Zoning Board of Appeals

Auburn Zoning Board of Appeals member Debra Calarco discusses Ministro Ministries’ request for a use variance Monday evening as board members Scott Kilmer and Richard Tamburrino listen.

Nathan Baker / The Citizen

AUBURN — New tenants could soon move into the historic Case Mansion after the city Zoning Board of Appeals approved a request by Ministro Ministries to use the 81-year-old home as a veterans and homeless shelter, a youth center and a vocational culinary training center.

The board members carefully stipulated the allowed uses before the 5-2 vote, so the city residents in the audience could fully understand the vote.

“We’ve spent a lot of time on this looking at every aspect of what would happen and how it would happen,” said member Thomas Baroody, who voted in favor of the use variance. “There is no question that the support does not come from the local neighborhood.”

During a public forum during last month’s ZBA meeting, nearly a dozen residents from the neighborhood surrounding the 108 South St. mansion spoke in opposition to Ministro’s request.

Most contended that the increase in traffic and noise from the proposed activities would significantly alter the character of their neighborhood, while others attacked the use variance application from a legal standpoint, saying Ministro failed to show need for the new uses.

Zoning board member Scott Kilmer, who voted against granting the variance, noted a petition submitted to the board by concerned neighbors requesting the application be denied.

“What concerns me the most is the impact on the character of the neighborhood,” Kilmer said. “There’s no other housing of that type in this neighborhood, and this is a very broad use variance. It will definitely change the character of that neighborhood.”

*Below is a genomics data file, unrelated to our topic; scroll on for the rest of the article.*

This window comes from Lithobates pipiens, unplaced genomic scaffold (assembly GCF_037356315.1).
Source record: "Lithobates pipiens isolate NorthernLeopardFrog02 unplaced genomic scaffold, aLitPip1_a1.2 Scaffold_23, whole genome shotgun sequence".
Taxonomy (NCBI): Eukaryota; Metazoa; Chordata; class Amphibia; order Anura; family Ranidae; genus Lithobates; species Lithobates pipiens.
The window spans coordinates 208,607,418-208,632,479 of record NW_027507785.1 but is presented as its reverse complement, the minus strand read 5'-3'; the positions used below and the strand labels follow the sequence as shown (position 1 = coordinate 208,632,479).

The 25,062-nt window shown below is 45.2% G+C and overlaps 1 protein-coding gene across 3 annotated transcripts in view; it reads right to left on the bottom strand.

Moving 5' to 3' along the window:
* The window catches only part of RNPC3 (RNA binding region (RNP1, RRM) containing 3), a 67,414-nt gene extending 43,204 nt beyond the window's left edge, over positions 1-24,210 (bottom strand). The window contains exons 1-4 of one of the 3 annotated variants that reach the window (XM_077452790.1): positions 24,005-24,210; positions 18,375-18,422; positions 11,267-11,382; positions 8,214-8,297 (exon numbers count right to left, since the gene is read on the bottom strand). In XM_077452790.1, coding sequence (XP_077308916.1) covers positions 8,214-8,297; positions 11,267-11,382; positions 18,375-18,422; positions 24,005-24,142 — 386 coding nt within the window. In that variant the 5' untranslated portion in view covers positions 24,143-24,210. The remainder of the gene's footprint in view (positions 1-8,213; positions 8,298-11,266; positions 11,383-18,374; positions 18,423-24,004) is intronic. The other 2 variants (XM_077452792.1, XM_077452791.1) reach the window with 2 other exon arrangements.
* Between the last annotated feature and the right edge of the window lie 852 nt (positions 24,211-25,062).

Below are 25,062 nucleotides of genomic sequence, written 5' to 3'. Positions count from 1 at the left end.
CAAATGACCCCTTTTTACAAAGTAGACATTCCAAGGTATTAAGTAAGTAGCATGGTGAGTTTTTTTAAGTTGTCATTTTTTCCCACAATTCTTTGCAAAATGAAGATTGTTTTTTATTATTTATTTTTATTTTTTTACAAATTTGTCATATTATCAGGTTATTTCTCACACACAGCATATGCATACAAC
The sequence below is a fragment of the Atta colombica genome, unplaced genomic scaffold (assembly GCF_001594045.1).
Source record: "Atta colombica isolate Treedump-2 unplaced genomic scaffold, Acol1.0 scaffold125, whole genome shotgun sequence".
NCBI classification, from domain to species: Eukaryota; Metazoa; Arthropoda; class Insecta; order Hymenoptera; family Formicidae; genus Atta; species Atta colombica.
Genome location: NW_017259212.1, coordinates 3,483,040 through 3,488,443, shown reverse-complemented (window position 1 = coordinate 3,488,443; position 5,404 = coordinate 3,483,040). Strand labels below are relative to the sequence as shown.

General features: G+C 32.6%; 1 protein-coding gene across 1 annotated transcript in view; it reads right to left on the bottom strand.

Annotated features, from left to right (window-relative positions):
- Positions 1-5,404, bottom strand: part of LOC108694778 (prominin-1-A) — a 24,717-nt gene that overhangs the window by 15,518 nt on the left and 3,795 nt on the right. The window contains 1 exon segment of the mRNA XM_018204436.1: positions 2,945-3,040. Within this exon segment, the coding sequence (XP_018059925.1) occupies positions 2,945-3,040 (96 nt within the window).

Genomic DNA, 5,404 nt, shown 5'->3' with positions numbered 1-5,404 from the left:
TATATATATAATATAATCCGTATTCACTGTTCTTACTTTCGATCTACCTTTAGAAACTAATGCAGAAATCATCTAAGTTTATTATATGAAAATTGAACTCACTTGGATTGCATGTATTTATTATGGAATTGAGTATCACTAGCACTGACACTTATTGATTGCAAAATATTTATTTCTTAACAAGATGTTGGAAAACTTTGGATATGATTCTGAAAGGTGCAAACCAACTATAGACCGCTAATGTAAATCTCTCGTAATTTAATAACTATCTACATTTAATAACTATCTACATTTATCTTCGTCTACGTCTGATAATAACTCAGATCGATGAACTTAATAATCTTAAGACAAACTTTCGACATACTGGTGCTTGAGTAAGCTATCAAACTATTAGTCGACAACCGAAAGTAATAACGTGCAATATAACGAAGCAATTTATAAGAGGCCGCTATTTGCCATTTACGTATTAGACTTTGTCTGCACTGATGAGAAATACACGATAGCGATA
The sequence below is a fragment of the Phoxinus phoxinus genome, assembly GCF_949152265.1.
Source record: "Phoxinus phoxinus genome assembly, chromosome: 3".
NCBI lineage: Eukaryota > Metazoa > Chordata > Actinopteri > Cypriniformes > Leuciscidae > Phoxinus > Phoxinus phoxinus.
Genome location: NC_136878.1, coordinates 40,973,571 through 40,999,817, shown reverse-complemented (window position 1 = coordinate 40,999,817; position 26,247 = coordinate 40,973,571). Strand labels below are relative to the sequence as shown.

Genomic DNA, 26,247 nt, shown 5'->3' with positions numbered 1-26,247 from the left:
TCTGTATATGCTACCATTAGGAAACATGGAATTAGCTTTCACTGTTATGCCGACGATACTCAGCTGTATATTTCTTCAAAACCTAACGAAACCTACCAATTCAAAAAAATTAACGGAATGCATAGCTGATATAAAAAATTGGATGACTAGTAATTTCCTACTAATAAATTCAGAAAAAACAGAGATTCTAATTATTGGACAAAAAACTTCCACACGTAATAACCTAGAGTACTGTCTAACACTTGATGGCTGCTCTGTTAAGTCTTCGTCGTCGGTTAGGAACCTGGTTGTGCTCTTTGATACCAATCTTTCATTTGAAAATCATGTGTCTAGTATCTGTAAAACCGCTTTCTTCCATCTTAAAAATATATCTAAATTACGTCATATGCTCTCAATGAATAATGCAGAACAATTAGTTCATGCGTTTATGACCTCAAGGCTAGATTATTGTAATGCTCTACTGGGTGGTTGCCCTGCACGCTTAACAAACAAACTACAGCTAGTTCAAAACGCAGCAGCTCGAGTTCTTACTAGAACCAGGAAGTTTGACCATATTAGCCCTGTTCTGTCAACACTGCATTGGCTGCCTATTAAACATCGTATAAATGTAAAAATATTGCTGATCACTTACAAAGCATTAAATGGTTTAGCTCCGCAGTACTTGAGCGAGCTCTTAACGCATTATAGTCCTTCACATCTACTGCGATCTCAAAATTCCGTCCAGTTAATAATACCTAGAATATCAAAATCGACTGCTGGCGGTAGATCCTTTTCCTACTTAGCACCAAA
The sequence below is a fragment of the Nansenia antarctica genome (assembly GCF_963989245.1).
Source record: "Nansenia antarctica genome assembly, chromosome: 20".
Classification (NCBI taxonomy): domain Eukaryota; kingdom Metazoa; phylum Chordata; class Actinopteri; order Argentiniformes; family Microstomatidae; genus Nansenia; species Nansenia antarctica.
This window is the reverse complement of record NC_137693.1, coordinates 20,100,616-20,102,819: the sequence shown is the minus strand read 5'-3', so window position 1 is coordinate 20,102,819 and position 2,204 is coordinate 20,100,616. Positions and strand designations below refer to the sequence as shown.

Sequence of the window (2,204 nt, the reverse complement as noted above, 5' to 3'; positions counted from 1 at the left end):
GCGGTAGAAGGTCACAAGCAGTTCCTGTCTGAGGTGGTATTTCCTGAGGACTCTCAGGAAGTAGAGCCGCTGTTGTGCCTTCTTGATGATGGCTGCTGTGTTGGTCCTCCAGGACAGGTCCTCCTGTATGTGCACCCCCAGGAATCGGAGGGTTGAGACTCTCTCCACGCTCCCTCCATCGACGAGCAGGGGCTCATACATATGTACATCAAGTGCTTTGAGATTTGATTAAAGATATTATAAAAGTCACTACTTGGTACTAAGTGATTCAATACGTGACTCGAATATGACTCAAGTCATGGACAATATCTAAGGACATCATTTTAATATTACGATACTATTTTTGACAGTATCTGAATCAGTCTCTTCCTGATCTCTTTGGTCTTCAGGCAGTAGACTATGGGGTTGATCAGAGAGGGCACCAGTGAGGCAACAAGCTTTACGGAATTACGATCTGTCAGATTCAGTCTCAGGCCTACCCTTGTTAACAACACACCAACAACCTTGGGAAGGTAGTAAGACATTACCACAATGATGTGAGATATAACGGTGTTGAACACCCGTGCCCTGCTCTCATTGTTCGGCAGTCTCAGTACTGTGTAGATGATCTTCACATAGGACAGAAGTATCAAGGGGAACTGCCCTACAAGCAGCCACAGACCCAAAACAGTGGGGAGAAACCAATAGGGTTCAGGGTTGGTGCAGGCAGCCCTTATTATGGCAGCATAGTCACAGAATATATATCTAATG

ZBA chairman Edward Darrow explained his support of the variance by looking at the support from the community outside the immediate neighborhood.

“One thing that strikes me is the fact that there obviously isn’t neighborhood support, but it seems that the community as a whole wants this,” Darrow said. “Personally, I tend to look at what the neighbors are looking for, but when it comes to something of a magnitude like this, there’s such community support that we have to balance that as well.”

Since the early 70s, the Case Mansion was used as a home for the disabled called Unity House.

Auburn Corporation Counsel Andy Fusco said the previous use could not be carried over by Ministro Ministries because it was a special permit, which expired when Unity House moved to another location. By granting the use variance, the ZBA set up special uses for the Case Mansion that stay with the property.

After the vote, the neighbors in attendance quietly filed out of the gallery and stood in a tight group in City Hall’s entranceway, refusing comment on the decision.

Mike Henty, director of Ministro Ministries, said he was glad the board listened to the community as a whole when making their decision.

He said after getting permission by the city codes office, he plans to begin kicking off the programs allowed by the board.

Henty said that while he’s happy with the board’s decision, he expects further legal action from the neighbors.